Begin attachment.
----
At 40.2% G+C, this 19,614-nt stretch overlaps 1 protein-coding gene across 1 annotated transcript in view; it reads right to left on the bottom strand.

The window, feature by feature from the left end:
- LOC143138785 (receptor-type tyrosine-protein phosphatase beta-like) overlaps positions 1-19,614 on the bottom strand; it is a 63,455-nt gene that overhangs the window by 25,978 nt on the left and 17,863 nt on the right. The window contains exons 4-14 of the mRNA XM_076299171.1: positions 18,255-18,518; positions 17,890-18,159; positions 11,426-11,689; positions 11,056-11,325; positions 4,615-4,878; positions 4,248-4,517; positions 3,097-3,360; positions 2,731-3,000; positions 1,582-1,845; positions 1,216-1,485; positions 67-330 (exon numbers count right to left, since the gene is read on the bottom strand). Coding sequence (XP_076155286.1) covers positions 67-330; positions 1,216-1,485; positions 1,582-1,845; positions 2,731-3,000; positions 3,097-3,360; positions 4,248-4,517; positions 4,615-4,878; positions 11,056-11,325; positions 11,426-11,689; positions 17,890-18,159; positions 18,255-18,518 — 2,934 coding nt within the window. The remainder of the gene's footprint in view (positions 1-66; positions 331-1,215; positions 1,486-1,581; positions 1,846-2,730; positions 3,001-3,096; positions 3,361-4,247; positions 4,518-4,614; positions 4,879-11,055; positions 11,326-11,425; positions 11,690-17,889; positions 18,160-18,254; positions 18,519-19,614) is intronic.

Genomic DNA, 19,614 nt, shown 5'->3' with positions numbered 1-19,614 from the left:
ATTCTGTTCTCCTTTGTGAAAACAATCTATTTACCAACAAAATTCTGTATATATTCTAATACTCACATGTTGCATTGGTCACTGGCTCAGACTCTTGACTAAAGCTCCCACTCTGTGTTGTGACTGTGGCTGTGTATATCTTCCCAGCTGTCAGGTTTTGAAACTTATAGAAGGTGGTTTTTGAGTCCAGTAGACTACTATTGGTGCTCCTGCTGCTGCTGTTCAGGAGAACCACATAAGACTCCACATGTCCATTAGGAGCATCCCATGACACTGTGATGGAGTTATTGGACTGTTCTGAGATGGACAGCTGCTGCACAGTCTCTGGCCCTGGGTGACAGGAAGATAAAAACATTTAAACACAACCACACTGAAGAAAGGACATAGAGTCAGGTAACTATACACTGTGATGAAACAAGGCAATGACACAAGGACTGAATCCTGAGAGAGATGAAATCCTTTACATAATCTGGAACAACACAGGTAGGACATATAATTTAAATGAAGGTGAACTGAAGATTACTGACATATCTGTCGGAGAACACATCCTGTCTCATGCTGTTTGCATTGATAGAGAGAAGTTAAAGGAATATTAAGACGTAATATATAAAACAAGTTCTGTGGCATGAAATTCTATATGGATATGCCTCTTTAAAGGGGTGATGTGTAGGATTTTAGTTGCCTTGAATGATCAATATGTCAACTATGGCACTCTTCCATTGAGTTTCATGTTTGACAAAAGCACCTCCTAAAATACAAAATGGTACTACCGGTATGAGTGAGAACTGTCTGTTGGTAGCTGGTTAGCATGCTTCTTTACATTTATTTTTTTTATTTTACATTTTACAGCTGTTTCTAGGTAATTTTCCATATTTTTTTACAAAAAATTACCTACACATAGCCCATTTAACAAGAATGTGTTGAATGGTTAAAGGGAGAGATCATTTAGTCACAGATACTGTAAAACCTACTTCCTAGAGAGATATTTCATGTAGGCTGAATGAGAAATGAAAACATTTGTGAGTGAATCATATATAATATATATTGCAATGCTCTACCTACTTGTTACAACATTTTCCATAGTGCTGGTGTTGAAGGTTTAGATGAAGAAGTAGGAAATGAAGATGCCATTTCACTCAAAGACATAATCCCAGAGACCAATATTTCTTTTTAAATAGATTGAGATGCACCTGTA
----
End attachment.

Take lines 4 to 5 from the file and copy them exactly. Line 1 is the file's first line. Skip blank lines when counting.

Genomic DNA, 19,614 nt, shown 5'->3' with positions numbered 1-19,614 from the left:
ATTCTGTTCTCCTTTGTGAAAACAATCTATTTACCAACAAAATTCTGTATATATTCTAATACTCACATGTTGCATTGGTCACTGGCTCAGACTCTTGACTAAAGCTCCCACTCTGTGTTGTGACTGTGGCTGTGTATATCTTCCCAGCTGTCAGGTTTTGAAACTTATAGAAGGTGGTTTTTGAGTCCAGTAGACTACTATTGGTGCTCCTGCTGCTGCTGTTCAGGAGAACCACATAAGACTCCACATGTCCATTAGGAGCATCCCATGACACTGTGATGGAGTTATTGGACTGTTCTGAGATGGACAGCTGCTGCACAGTCTCTGGCCCTGGGTGACAGGAAGATAAAAACATTTAAACACAACCACACTGAAGAAAGGACATAGAGTCAGGTAACTATACACTGTGATGAAACAAGGCAATGACACAAGGACTGAATCCTGAGAGAGATGAAATCCTTTACATAATCTGGAACAACACAGGTAGGACATATAATTTAAATGAAGGTGAACTGAAGATTACTGACATATCTGTCGGAGAACACATCCTGTCTCATGCTGTTTGCATTGATAGAGAGAAGTTAAAGGAATATTAAGACGTAATATATAAAACAAGTTCTGTGGCATGAAATTCTATATGGATATGCCTCTTTAAAGGGGTGATGTGTAGGATTTTAGTTGCCTTGAATGATCAATATGTCAACTATGGCACTCTTCCATTGAGTTTCATGTTTGACAAAAGCACCTCCTAAAATACAAAATGGTACTACCGGTATGAGTGAGAACTGTCTGTTGGTAGCTGGTTAGCATGCTTCTTTACATTTATTTTTTTTATTTTACATTTTACAGCTGTTTCTAGGTAATTTTCCATATTTTTTTACAAAAAATTACCTACACATAGCCCATTTAACAAGAATGTGTTGAATGGTTAAAGGGAGAGATCATTTAGTCACAGATACTGTAAAACCTACTTCCTAGAGAGATATTTCATGTAGGCTGAATGAGAAATGAAAACATTTGTGAGTGAATCATATATAATATATATTGCAATGCTCTACCTACTTGTTACAACATTTTCCATAGTGCTGGTGTTGAAGGTTTAGATGAAGAAGTAGGAAATGAAGATGCCATTTCACTCAAAGACATAATCCCAGAGACCAATATTTCTTTTTAAATAGATTGAGATGCACCTGTA